Every summer since we’ve lived abroad, I come home. For a few weeks, I get to eavesdrop on conversations in my mother tongue, shop ’til I drop, eat copious amounts of chain restaurant food, and indulge my love of a DQ Peanut Buster Parfait. There are things I look forward to (Rold Gold pretzel rods) and things I make lists to buy (new shoes for the boys, Goya black beans). But every year, there are things I forget how much I miss until I’m back, padding out my flesh and filling up my suitcase. Little things, big things, tangible and not. They are the things I forget how much I’ve felt their absence until I am surrounded by them again.
Iced Coffee. I like my morning coffee black/no sugar and just shy of blow your head off strong. Iced coffee is the opposite. I like it light and sweet, like a cup full of melted ice cream. I’ve never managed to find it the way I like it outside of the US and in fact, I’ve never been able to find it all in Denmark (Europe isn’t big on ice.)
Customer Service. Never again will I shake my head ‘no’ when an overzealous salesperson asks if they can help me. Never again will I look surly when a cashier asks me “paper or plastic?” I will look them straight in the eye and say, “Why yes, yes you can help me” or “thank you, but I have my own bags.” And just because I can, just because no one looks at me funny, I’m going to say “I’m fine, how are you?” when someone asks “How are you?”
Drive Through ATMS. I don’t know why these thrill me, but they do. I pretty much bleed Kroner when we are in Copenhagen and whichever shop doesn’t take blood money takes debit cards. I don’t often need an ATM. But I love the idea of driving up and getting a few crisp twenties to throw into my bag. Think of all that Goya! All those peanut buster parfaits!
Bathroom outlets. Oh, the joy of drying my hair in the bathroom, electrocution hazards be damned. Curling iron, straighteners, toothbrush charger. It annoys me to no end to have to charge my toothbrush in the bedroom.
Consumer Choice. If there’s one thing the US excels at, it’s consumerism. Yes, yes, I know it’s gluttonous. I know it’s unnecessary. But man, it is nice to walk down an aisle and choose from more than three different types of shampoo. There is something distinctly sad and Cold War like about seeing the same four products on offer at store after store after store. Americans are spoiled by choice. Americans are spoiled by inexpensive goods. But 48 weeks out of the year I’m not. So for those 4 weeks a year I am, it’s bliss.
Good Samaritans. Yesterday at the beach I watched several people rush to aid of a young family whose umbrella had taken flight in the wind. Among these were two elderly-ish men, replete with tools, eager to help. They didn’t want to show off, they didn’t want to say I told you so. Maybe they wanted to be seen as useful in a society that may not see them that way, but mostly, they just wanted to help. I miss that.
Cheap eats. Copenhagen may have the best restaurant in the world for a few years running, but even if you can get a reservation, be prepared to drop a few hundred US dollars…without drinks. Even going out for burgers costs us around 100 USD for the four of us. Chicago Uno Grill you say? I’m all in. We had dinner for 5 the other night (with two glasses of wine) for 41 dollars. Apparently kids eat for free on Tuesdays. Guess where we are going next Tuesday?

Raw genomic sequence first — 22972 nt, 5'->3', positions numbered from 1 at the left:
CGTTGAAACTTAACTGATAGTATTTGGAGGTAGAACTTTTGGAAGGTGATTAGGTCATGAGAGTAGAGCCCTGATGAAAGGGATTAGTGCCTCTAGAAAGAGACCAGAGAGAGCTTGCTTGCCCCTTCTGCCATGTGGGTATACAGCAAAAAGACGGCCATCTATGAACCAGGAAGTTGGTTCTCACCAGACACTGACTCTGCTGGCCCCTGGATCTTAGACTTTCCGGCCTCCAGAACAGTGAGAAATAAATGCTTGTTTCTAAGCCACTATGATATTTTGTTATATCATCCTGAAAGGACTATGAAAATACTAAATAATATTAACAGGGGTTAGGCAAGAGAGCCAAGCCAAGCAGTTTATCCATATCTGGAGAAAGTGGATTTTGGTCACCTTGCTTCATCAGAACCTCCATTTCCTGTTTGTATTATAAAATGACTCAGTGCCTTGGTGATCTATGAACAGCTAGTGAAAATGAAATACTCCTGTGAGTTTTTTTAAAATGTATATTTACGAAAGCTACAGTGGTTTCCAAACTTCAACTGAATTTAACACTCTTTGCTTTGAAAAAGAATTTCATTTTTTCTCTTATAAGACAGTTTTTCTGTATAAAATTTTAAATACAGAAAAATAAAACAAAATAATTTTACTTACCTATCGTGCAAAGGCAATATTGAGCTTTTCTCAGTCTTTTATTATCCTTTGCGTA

Bookstores and libraries. Our little neck of the Copenhagen woods has a lovely independent English language bookstore. Amazon delivers worldwide. But there is something magical about going into a bookstore and being surrounded by shelf after shelf of books in your own language. The only thing better is the library, because you get it all for free.
Mindless television. I’m not a huge television person, but even though I’m not a slave to serials, there is something relaxing about sitting down and watching mindless television from time to time. I’m partial to So You Think You Can Dance, but you can get anything, from reality programming to the classic shows I grew up with to mediocre crime dramas. Not to mention seventy-two incarnations of CSI and Law and Order.
Scope. I forget just how big everything in the US really is sometimes; a country where you often calculate driving time not in hours, but in days. It’s a grand place, a majestic place, and that size is part and parcel of everything that makes up America. From superhighways to super sizes, it’s go big or go home when you’re here. I don’t think that bigger is always better, but sometimes, it’s nice to have a little bit more breathing room, a little wiggle room, and a large size order of fries.
So for the next two weeks I will indulge. I will stuff my bags with cheap goods and products I can’t find abroad. I will eat, drink, and be too bloated to be merry. I will nod and say “Thank you very much” and “Have a nice day” to my heart’s content. Most of all, I’ll just store it all away the next time I’m hankering for a Dunkin’ Donuts ice coffee and a change of shampoo.